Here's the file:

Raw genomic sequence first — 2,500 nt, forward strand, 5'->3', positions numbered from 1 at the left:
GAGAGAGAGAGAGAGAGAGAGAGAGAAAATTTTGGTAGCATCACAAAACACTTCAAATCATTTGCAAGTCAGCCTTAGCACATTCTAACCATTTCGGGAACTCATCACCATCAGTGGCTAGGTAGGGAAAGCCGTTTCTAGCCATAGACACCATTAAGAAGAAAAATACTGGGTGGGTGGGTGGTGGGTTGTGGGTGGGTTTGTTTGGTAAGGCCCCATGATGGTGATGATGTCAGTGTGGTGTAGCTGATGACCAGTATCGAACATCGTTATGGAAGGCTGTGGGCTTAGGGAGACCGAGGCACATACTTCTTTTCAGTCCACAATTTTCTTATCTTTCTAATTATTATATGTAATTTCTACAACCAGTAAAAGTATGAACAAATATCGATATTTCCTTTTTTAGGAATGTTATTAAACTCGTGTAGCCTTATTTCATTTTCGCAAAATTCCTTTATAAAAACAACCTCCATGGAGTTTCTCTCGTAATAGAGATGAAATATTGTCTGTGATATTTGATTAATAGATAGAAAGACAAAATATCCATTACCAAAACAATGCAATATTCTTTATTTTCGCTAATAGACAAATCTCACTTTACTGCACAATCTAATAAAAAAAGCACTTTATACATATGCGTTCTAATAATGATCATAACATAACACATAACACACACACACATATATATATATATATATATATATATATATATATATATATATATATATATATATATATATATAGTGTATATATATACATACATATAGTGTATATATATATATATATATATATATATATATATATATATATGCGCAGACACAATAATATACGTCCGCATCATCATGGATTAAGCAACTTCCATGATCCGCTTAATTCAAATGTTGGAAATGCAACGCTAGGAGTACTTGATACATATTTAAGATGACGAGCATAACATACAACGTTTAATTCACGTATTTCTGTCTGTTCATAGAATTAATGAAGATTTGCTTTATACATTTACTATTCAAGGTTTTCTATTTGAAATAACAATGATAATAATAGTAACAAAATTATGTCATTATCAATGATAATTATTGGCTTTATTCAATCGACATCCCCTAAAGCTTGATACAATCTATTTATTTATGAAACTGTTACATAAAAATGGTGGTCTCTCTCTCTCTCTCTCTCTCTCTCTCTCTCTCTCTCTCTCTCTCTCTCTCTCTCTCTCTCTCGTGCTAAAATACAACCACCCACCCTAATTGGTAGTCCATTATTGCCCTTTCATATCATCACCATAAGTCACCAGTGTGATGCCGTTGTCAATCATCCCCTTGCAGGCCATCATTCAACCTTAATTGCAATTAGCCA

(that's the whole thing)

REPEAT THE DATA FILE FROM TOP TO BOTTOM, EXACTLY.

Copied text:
Raw genomic sequence first — 2,500 nt, forward strand, 5'->3', positions numbered from 1 at the left:
GAGAGAGAGAGAGAGAGAGAGAGAGAAAATTTTGGTAGCATCACAAAACACTTCAAATCATTTGCAAGTCAGCCTTAGCACATTCTAACCATTTCGGGAACTCATCACCATCAGTGGCTAGGTAGGGAAAGCCGTTTCTAGCCATAGACACCATTAAGAAGAAAAATACTGGGTGGGTGGGTGGTGGGTTGTGGGTGGGTTTGTTTGGTAAGGCCCCATGATGGTGATGATGTCAGTGTGGTGTAGCTGATGACCAGTATCGAACATCGTTATGGAAGGCTGTGGGCTTAGGGAGACCGAGGCACATACTTCTTTTCAGTCCACAATTTTCTTATCTTTCTAATTATTATATGTAATTTCTACAACCAGTAAAAGTATGAACAAATATCGATATTTCCTTTTTTAGGAATGTTATTAAACTCGTGTAGCCTTATTTCATTTTCGCAAAATTCCTTTATAAAAACAACCTCCATGGAGTTTCTCTCGTAATAGAGATGAAATATTGTCTGTGATATTTGATTAATAGATAGAAAGACAAAATATCCATTACCAAAACAATGCAATATTCTTTATTTTCGCTAATAGACAAATCTCACTTTACTGCACAATCTAATAAAAAAAGCACTTTATACATATGCGTTCTAATAATGATCATAACATAACACATAACACACACACACATATATATATATATATATATATATATATATATATATATATATATATATATATATATATATATAGTGTATATATATACATACATATAGTGTATATATATATATATATATATATATATATATATATATATATGCGCAGACACAATAATATACGTCCGCATCATCATGGATTAAGCAACTTCCATGATCCGCTTAATTCAAATGTTGGAAATGCAACGCTAGGAGTACTTGATACATATTTAAGATGACGAGCATAACATACAACGTTTAATTCACGTATTTCTGTCTGTTCATAGAATTAATGAAGATTTGCTTTATACATTTACTATTCAAGGTTTTCTATTTGAAATAACAATGATAATAATAGTAACAAAATTATGTCATTATCAATGATAATTATTGGCTTTATTCAATCGACATCCCCTAAAGCTTGATACAATCTATTTATTTATGAAACTGTTACATAAAAATGGTGGTCTCTCTCTCTCTCTCTCTCTCTCTCTCTCTCTCTCTCTCTCTCTCTCTCTCTCTCTCTCTCTCGTGCTAAAATACAACCACCCACCCTAATTGGTAGTCCATTATTGCCCTTTCATATCATCACCATAAGTCACCAGTGTGATGCCGTTGTCAATCATCCCCTTGCAGGCCATCATTCAACCTTAATTGCAATTAGCCA